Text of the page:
Remarkable Women In Engineering

Edith Clarke

Edith Clarke was born on February 10, 1883 in Howard County, Maryland. Her parents died at a young age and she used the money she inherited at age 18 to study mathematics and astronomy at Vassar College. She graduated in 1908 with Phi Beta Kappa honors. Following graduation, she taught mathematics and physics first at an all girls' private school in San Francisco and later at Marshal College in Huntington, West Virginia.
Deciding she wanted to be an engineer, Edith began studying civil engineering at the University of Wisconsin. She took a summer job as a mathematical computer assistant at AT&T; she decided to take up this job full time. She eventually began the manager of a group of woman computer assistants who worked for the Transmission and Protection Engineering Department during World War I. During this time, she also studied radio at Hunter College and electrical engineering at Columbia University. By 1919, she became the first woman to earn an M.S. in electrical engineering from MIT.

She took at position at General Electric (the same GE location in Schenectaday, New York, as Katherine Blurr Blodgett!), working in computation. In 1921, she filed a patent for a graphical calculator, used to solve electric power transmission line problems. She presented a paper before the American Institute of Electrical Engineers (AIEE), describing a mathematical method to model a power system; she was the first woman to present a paper before AIEE. She continued her career at GE, publishing eighteen technical papers between 1923 and 1945. One of the papers she co-authored in Transactions of the American Institute of Electrical Engineers won the National First Paper Prize of the Year from AIEE. She also published a book, Circuit Analysis of A-C Power Systems in 1943. Upon retiring from GE in 1945, Clarke went on to teach at the University of Texas, becoming the first female profession of electrical engineering in the United States. She retired in 1956 and died in 1959.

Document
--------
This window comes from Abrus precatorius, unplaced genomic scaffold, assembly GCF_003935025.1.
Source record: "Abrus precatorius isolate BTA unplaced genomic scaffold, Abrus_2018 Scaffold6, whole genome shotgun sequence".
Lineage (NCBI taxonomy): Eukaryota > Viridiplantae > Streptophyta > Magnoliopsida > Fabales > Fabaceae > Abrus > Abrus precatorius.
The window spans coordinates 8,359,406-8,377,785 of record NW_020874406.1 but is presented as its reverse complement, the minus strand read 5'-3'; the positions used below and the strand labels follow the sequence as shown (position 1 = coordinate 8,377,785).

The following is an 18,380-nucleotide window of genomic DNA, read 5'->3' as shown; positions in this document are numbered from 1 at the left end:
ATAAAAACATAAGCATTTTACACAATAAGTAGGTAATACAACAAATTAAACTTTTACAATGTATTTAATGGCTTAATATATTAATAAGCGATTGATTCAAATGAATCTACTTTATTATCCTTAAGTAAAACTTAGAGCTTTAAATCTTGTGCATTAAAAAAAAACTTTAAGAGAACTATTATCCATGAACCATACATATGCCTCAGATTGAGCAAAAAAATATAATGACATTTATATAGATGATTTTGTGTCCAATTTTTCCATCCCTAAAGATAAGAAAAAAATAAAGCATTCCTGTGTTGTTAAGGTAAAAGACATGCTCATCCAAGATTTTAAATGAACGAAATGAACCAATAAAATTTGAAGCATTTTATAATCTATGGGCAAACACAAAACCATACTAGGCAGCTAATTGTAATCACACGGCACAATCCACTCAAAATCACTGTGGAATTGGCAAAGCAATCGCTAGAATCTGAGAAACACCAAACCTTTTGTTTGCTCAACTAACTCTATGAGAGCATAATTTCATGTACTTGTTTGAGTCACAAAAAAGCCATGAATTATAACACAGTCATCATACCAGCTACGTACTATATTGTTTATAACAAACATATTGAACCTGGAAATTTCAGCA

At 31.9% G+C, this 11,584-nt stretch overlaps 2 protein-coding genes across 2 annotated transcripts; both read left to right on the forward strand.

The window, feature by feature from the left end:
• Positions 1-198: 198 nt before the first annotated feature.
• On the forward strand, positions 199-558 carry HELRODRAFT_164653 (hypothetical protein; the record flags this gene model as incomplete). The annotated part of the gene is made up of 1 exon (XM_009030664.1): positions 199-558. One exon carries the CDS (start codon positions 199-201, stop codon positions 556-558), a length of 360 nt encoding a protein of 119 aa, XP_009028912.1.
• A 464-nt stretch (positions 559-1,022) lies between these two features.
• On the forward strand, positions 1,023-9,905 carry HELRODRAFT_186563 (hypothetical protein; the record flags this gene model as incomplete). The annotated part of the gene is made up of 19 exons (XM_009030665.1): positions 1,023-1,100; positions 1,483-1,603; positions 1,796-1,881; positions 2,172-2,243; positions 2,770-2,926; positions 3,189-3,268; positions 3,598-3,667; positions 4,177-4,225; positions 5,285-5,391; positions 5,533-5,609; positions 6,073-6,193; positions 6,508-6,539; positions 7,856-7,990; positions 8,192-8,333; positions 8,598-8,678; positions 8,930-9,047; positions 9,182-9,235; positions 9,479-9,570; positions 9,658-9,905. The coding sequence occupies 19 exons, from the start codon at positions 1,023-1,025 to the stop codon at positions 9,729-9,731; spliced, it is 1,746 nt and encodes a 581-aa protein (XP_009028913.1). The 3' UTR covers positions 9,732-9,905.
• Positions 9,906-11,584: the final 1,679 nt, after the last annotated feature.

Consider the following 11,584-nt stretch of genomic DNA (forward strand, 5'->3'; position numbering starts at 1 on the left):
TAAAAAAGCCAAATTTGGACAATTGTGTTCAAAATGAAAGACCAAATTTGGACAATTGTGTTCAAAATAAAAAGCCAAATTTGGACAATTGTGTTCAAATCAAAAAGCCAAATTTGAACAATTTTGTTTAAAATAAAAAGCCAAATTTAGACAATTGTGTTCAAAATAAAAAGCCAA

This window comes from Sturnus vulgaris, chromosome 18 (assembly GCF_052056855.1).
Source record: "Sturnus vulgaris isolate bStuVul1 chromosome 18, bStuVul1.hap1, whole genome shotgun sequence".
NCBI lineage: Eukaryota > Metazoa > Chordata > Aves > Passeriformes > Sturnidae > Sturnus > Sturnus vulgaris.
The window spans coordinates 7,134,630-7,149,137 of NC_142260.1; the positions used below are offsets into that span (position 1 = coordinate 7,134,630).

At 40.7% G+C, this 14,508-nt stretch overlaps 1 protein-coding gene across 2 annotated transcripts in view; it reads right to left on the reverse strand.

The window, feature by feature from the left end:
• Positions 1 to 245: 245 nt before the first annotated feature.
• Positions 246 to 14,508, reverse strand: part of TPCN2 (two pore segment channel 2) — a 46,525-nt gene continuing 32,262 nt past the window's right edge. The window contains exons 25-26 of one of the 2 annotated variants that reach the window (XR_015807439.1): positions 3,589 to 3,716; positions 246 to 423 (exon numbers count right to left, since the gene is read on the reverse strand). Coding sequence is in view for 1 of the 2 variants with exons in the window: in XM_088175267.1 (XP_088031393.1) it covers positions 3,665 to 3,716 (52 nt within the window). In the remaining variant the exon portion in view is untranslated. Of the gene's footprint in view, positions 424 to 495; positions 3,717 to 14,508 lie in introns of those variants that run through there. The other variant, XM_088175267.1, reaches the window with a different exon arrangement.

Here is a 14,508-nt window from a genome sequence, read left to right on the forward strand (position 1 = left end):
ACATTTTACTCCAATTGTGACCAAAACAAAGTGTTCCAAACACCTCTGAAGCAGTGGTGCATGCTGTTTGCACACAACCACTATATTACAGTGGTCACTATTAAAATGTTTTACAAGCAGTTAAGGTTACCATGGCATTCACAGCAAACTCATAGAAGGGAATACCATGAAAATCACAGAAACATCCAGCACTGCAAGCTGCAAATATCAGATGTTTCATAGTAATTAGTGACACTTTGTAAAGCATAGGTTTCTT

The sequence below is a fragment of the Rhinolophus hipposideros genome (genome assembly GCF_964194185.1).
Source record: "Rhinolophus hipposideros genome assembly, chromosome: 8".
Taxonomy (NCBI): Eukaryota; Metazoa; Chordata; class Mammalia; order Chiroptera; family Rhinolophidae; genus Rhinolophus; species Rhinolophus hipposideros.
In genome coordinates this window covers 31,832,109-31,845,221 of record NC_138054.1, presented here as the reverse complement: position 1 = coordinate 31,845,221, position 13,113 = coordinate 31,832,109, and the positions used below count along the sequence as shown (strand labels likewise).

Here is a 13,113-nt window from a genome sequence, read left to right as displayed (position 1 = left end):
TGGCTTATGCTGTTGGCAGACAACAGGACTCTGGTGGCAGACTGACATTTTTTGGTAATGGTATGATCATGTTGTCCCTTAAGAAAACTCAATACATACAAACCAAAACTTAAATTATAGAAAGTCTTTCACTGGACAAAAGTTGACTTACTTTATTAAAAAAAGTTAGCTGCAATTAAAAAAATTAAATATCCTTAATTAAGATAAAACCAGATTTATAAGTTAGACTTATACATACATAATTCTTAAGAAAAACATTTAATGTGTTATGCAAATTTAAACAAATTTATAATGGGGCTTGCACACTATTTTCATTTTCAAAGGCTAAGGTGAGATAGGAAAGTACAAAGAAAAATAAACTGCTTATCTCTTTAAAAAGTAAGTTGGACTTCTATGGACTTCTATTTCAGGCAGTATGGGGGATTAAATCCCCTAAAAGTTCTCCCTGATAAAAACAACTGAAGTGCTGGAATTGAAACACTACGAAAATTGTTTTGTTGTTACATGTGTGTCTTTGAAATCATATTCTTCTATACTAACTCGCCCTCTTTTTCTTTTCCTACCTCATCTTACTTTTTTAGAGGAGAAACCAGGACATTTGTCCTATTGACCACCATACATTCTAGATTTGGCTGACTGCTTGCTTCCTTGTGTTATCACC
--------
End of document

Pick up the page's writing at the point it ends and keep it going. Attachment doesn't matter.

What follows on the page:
Further Reading at USC
Edith Clarke. (2017). Physics Today.​​​​​​
Brittain, J. (1985). From Computor to Electrical Engineer: The Remarkable Career of Edith ClarkeIEEE Transactions on Education /28(4), 184–189.
Duesterhoeft, W., Schulz, M., & Clarke, E. (1951). Determination of Instantaneous Currents and Voltages by Means of Alpha, Beta, and Zero ComponentsTransactions of the American Institute of Electrical Engineers70(2), 1248–1255.
Clarke, E. (1932). Three-Phase Multiple-Conductor Circuits. Transactions of the American Institute of Electrical Engineers, 51(3), 809–821.
"Edith Clarke." Biographies of Women Mathematicians. February 20, 2020.
"Edith Clarke." Edison Tech Center.

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